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Lately I've been reading Abramovich and Aliprantis' book 'An invitation to operator theory', chapter 2 (page 69) on bounded below operators. I would like to find an example of non-compact (and noninvertible) operator which is bounded below. It would be even better, if it were an integral operator. I know that

$$(Af)(x) := \int_{\mathbb{R}} \ e^{-|x-y|}f(y) \ dy$$

as an operator on $BC(\mathbb{R},\mathbb{R})$ (bounded and continuous functions) is non-compact. However, I cannot determine if its image is closed or not. I would really appreciate any help/hint.

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For an operator that is bounded from below to be non-invertible, its range has to be a proper closed subspace of the codomain.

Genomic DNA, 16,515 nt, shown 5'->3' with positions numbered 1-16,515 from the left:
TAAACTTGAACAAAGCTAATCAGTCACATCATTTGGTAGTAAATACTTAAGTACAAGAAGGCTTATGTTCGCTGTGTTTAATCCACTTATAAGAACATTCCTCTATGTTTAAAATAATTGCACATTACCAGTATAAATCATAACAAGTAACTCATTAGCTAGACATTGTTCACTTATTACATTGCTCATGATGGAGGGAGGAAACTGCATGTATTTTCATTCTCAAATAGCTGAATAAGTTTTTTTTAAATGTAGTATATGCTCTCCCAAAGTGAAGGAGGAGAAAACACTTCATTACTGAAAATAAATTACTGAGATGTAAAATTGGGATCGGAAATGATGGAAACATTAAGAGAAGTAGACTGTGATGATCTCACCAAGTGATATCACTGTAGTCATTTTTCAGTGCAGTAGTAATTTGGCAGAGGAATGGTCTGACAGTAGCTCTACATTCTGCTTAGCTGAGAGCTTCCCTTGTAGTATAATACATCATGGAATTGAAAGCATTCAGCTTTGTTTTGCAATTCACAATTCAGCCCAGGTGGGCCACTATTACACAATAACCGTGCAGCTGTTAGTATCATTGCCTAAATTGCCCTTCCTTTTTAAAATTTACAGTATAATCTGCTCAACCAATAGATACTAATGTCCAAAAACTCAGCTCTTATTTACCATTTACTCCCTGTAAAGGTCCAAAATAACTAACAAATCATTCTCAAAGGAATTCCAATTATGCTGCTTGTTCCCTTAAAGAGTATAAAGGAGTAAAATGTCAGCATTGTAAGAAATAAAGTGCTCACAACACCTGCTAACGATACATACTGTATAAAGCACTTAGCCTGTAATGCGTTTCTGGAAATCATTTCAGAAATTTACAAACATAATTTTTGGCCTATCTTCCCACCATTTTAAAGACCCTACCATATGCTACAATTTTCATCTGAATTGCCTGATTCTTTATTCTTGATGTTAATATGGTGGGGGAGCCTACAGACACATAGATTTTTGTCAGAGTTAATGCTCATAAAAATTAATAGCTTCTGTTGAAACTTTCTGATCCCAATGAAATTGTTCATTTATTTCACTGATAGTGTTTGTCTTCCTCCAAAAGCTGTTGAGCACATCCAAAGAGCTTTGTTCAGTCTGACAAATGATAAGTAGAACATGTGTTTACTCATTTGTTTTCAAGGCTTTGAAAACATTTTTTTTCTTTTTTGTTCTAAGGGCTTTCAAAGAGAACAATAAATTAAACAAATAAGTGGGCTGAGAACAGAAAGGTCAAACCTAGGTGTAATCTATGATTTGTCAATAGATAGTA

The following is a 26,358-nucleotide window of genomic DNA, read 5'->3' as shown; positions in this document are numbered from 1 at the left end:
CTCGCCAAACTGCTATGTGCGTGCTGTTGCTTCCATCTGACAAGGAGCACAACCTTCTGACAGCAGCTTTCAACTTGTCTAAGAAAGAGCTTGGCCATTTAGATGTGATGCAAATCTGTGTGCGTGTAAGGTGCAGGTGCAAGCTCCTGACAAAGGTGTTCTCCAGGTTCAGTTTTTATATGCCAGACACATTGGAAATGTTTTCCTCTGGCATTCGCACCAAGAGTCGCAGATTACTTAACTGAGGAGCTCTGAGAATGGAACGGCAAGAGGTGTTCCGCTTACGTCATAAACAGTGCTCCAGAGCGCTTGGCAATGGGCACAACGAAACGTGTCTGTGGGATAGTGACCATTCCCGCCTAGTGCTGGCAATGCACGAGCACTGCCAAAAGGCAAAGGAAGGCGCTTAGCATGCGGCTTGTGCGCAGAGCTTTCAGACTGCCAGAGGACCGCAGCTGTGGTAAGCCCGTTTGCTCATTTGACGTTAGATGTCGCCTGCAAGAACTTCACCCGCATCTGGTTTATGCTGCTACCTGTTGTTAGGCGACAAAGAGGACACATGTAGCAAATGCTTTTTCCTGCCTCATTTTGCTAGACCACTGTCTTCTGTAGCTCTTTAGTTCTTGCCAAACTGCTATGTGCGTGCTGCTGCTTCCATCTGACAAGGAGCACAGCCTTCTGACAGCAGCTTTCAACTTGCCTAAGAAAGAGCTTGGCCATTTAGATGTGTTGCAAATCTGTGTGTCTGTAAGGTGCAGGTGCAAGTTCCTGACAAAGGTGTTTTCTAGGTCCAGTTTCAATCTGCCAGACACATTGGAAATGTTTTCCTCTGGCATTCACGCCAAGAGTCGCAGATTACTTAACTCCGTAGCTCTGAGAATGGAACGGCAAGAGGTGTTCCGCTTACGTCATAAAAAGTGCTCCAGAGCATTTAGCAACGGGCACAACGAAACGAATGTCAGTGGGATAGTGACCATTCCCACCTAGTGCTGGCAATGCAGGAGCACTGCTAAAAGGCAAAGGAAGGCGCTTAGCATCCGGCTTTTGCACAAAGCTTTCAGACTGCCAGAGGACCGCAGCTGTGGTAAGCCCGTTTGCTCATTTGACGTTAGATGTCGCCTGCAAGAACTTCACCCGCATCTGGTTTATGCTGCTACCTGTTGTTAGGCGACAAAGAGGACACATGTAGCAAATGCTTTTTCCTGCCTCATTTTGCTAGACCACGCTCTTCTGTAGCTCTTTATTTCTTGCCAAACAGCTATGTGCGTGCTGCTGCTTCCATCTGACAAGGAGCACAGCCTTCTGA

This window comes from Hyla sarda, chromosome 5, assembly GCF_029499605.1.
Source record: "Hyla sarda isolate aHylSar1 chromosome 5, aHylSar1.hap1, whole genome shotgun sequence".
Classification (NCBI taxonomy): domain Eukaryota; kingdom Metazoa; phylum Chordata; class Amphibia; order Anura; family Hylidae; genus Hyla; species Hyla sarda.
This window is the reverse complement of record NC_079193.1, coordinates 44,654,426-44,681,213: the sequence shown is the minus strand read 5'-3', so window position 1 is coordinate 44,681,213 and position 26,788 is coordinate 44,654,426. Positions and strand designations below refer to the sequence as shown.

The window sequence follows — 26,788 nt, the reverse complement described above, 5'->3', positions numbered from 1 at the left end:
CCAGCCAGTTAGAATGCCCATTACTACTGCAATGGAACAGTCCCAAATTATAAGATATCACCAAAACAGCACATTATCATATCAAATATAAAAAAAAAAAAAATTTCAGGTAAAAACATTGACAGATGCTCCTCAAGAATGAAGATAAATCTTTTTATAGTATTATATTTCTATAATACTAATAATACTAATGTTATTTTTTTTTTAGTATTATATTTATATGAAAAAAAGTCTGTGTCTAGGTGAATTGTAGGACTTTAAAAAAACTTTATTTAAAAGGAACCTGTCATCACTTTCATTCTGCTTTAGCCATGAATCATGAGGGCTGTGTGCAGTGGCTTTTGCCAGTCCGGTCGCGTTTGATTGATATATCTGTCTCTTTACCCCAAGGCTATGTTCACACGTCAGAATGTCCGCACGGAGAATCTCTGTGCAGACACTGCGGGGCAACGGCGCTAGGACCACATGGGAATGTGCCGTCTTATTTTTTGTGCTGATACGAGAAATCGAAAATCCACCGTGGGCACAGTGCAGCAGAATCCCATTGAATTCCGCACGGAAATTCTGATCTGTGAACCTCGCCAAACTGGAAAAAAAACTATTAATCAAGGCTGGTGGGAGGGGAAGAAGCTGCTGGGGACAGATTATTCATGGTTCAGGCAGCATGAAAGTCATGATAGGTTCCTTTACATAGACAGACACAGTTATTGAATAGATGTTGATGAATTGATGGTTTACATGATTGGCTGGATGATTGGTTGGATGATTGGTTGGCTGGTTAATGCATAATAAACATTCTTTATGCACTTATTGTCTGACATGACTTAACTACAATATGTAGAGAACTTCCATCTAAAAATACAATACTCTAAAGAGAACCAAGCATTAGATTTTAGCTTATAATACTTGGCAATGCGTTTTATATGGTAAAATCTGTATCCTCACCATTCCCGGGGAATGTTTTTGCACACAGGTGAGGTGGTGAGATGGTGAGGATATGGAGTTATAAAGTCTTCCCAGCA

A simple example is the following operator on $L^p[0,1]$: $$ (Af)(x) = \begin{cases}f(2x),\quad & x\in [0,1/2] \\ 0, & x\in (1/2,1] \end{cases} $$ Here $\|Af\|_p=2^{-1/p}\|f\|_p$, but the range of $A$ is clearly a proper subspace of $L^p[0,1]$.

You don't need non-compactness as a separate requirement. If an operator (on an infinite-dimensional space) is bounded from below, then it is non-compact.

Integral operators (such as convolution with $e^{-|x|}$ or anything similar) tend to not be bounded from below, because mollification erases small-scale features that contribute to the norm.

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